LIOPLEURODON (Recur, 2020)

Have you ever found a Liopleurodon in the dinosaur bags you bought when you were little? I haven’t, but I would have liked it, especially after watching the third episode (Cruel Sea) of the TV series Walking With Dinosaurs (BBC, 1999), which made this genus one of the most famous pliosaurs to the public. Who realizes my childhood dream is Recur, a Chinese brand that mainly produces soft toys, but that surprised us for the excellent Sinosaurus it published this year. It more or less dropped out the sky, but in reality the signs that Recur was able to produce scientifically interesting toys were already in his catalog: this Liopleurodon, for example.

Measured from head to tail, the Recur Liopleurodon is about 30 cm long, with a 7 cm skull, which puts it roughly on…1:19 scale. Oh yes, because the real Liopleurodon was much smaller than the monster seen on WWD: the largest specimen (NHMUK R3536) measures about five and a half meters (according to Dan Folkes’ skeletal), a size comparable to a modern white shark… or Ophthalmosaurus, which could hardly have figured among its usual prey – at least as an adult.

Unlike most soft toys, whichtend to be given random names, the Recur Liopleurodon is clearly recognizable in proportions, if not as a Liopleurodon (the head is a little too small compared to the body), at least as a pliosaur, with a large head supported by a relatively elongated neck, a robust body and a short tail. Being an aquatic animal, the “stoutness” typical of soft toys is more or less consistent with the likely life appearance, as well as preventing lasting damage if a child decides to use it as an improper shuriken.

The head of the Recur Liopleurodon has the classical pliosaur skull shape, where the postorbital region gently degrades to the snout when viewed from the side, while from above the tapered snout widens towards the orbits.The nostrils are located in the correct position, just ahead of the eyes. Respecting the tooth count is asking a little too much from a soft toy: they are too numerous and uniform, sculpted in a single block as in the old Carnegies. On the other hand, if they had respected the dental formula of pliosaurs, with conical teeth that have a visible “gap” between premaxillary and maxillary teeth, they would probably have been too fragile and dangerous for this kind of toy. This little flaw in tooth accuracy is somewhat balanced by the fact that they are vertically oriented: many old reconstructions, and even more recent works, show these animals with teeth pointing outwards, but this is a preservational artifact: sediment pressure literally “squished” the skulls during fossilization.

After these positive notes, there is some criticism: we recall you that these are mistakes that much more famous brands have committed in their time and that, after all, we are talking about a soft toy. To begin with, on the underside of the body there are quite evident seams: this is, however, an unavoidable thing, considering that the model (made of soft and non-toxic vinyl) is hollow and filled with cotton. Although pliosaurs are traditionally restored with cigar-shaped bodies, they were actually rather dorsoventrally flattened; I can’t tell if the Recur is flat enough, but it’s definitely not as cylindrical as, for example, the old Carnegie Kronosaurus. Body and neck were rigid, therefore probably incapable of the flexion shown by the Recur model: in all probability it is an artistic license in order to make the reconstruction more interesting. When I began reviewing this model, I believed that the proportions of the flippers were respected too, with the rear ones of a fifth larger than the anterior ones (they provided most of the power), but apparently this is true only for the left side: the right rear flipper is about half a centimeter shorter and comparable in length with the front one.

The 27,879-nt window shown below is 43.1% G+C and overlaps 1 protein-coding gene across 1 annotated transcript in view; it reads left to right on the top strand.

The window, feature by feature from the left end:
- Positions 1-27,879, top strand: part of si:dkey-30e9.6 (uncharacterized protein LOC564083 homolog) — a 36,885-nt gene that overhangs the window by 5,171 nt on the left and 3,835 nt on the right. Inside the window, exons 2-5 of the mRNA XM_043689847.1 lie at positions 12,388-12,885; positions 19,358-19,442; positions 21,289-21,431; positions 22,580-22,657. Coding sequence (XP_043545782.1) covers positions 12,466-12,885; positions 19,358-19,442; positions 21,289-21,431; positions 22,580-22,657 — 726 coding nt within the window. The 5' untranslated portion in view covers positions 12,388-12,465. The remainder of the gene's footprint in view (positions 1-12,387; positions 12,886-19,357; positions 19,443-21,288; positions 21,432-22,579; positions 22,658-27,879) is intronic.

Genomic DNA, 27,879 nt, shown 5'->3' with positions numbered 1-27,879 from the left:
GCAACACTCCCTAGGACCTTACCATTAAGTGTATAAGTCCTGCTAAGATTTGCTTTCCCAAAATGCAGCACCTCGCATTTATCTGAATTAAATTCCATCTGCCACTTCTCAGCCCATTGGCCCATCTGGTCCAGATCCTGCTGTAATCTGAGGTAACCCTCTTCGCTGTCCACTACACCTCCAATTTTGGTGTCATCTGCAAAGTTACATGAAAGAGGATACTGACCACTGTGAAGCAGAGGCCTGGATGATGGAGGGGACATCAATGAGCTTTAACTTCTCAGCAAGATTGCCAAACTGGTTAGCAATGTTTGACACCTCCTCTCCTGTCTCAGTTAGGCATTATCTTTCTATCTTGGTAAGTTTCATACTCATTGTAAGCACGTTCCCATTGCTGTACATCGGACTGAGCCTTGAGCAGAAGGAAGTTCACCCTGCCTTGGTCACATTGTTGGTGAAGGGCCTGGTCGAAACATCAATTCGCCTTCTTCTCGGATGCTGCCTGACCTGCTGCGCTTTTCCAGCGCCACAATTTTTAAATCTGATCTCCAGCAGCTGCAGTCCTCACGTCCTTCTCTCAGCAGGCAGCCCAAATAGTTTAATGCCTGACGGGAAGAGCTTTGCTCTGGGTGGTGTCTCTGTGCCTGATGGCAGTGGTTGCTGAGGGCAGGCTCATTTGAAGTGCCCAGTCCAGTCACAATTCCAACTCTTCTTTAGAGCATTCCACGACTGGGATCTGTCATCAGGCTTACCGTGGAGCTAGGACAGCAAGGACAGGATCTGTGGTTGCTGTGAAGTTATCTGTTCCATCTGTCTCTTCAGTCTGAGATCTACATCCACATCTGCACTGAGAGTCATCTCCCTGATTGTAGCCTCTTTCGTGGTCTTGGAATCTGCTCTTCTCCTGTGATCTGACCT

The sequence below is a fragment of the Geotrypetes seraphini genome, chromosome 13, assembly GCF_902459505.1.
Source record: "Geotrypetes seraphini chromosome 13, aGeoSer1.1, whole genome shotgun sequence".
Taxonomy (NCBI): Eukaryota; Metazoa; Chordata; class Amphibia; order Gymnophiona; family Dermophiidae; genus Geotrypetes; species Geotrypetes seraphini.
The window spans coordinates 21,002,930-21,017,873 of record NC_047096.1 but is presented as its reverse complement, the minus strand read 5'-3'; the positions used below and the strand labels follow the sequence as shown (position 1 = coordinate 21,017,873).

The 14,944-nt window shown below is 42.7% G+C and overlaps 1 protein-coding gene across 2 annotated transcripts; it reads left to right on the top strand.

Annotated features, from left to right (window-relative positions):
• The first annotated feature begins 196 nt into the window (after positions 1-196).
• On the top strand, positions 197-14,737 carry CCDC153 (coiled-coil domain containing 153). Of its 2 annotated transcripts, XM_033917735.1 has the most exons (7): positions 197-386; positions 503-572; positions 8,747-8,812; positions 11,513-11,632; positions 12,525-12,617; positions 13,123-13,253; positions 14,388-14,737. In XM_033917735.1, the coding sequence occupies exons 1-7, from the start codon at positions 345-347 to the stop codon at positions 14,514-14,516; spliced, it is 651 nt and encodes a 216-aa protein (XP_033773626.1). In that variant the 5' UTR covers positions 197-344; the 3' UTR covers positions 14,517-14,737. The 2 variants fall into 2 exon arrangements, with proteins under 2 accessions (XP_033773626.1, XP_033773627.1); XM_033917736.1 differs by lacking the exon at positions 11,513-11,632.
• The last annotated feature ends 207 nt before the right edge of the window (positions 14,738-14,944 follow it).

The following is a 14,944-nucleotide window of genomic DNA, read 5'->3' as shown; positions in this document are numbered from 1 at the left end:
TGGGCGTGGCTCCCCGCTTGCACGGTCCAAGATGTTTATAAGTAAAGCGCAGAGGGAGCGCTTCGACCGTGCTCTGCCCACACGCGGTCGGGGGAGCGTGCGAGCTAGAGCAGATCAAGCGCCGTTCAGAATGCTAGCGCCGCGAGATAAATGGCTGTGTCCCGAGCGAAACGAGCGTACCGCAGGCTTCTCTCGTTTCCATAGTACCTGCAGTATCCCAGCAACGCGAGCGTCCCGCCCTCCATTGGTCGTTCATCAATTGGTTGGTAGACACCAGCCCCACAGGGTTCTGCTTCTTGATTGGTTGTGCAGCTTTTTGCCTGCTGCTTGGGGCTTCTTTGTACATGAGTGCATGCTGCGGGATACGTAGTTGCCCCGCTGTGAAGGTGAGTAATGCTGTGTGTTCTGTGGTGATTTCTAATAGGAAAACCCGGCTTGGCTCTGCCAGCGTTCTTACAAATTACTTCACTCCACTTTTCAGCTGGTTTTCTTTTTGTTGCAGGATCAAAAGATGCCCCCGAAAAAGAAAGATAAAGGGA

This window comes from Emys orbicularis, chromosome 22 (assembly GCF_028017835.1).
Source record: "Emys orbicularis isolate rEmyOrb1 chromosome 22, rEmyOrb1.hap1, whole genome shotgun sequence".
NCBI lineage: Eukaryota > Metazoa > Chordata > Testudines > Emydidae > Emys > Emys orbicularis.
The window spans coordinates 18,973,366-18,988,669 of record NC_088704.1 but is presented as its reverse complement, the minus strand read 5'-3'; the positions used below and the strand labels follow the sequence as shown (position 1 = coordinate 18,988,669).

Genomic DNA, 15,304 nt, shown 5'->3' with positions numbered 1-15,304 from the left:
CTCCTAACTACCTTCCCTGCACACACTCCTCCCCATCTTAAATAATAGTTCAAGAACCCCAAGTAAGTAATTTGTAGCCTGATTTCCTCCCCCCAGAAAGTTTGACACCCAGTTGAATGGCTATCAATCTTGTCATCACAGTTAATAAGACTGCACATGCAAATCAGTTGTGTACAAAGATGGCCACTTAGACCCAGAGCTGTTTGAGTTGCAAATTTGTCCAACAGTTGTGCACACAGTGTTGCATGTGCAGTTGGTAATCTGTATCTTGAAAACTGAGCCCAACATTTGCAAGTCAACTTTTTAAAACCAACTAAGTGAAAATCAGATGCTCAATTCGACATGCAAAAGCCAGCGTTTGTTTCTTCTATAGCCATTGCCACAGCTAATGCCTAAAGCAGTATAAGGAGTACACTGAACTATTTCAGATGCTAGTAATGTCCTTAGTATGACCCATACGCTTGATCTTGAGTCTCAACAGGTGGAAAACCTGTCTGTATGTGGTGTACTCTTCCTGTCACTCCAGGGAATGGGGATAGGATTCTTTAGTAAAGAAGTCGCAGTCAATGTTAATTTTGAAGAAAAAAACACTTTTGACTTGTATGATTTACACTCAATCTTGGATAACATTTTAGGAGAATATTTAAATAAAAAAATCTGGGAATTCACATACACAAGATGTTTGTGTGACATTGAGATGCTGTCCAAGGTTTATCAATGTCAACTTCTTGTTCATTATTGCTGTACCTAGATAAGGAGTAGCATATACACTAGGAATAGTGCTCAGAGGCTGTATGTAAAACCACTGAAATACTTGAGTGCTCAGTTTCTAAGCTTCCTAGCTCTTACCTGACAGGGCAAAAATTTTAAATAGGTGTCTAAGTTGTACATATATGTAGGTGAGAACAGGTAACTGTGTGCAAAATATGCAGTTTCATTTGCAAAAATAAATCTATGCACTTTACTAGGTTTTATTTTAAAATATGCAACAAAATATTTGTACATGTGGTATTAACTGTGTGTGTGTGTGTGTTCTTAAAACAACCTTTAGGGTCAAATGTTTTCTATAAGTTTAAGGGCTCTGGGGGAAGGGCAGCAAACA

The Recur model features a skin sculpted with wrinkles and folds, very reptilian: although pleasant to the eye, it is unlikely to represent the real appearance of Liopleurodon’s skin: we have plesiosaur skin impressions, and they all show a smooth skin with rectangular scales so small they’re practically invisible unless you are dangerously close to the pliosaur. It’s no surprise: today’s large marine predators, from sharks to dolphins, also have a smooth skin, because it reduces the friction with water that would slow them down during the hunt.

On the other hand, the Recur model shows another detail that we can deduce from the skin impressions: a vertical caudal fin, composed entirely of soft tissues. The presence of a tail fin (horizontal or vertical) has been discussed since the XIX centyry and is a complex issue that goes beyond the scope of this blog, however it’s interesting how the Recur Liopleurodon’s tail fin looks to be based on Wilhelm’s (2010) Cryptoclidus restoration: a note in favor of the Recur model, considering that Wilhelm listed the traits linked to a tail fin of such shape, as opposed to the diamond-shaped one featured in the famous Seeleysosaurus skin impression (which, unfortunately, it may not be authentic).

If a child is in love with the WWD Liopleurodon, this model is probably the best choice on the market, balancing an affordable price, a remarkable robustness and a decent educational value, but the details of its anatomy can make it appealing even to the adult collector … who can finally play in the bathtub with WWD’s Liopleurodon.


Wilhelm B. (2010) Novel anatomy of cryptoclidid plesiosaurs with comments on axial locomotion. M.S. thesis, Marshall University, Huntington, West Virginia, 76 pp

The author would like to thank Twitter user @fishboy86164577, whose plesiosaurs posts were vital in writing this review

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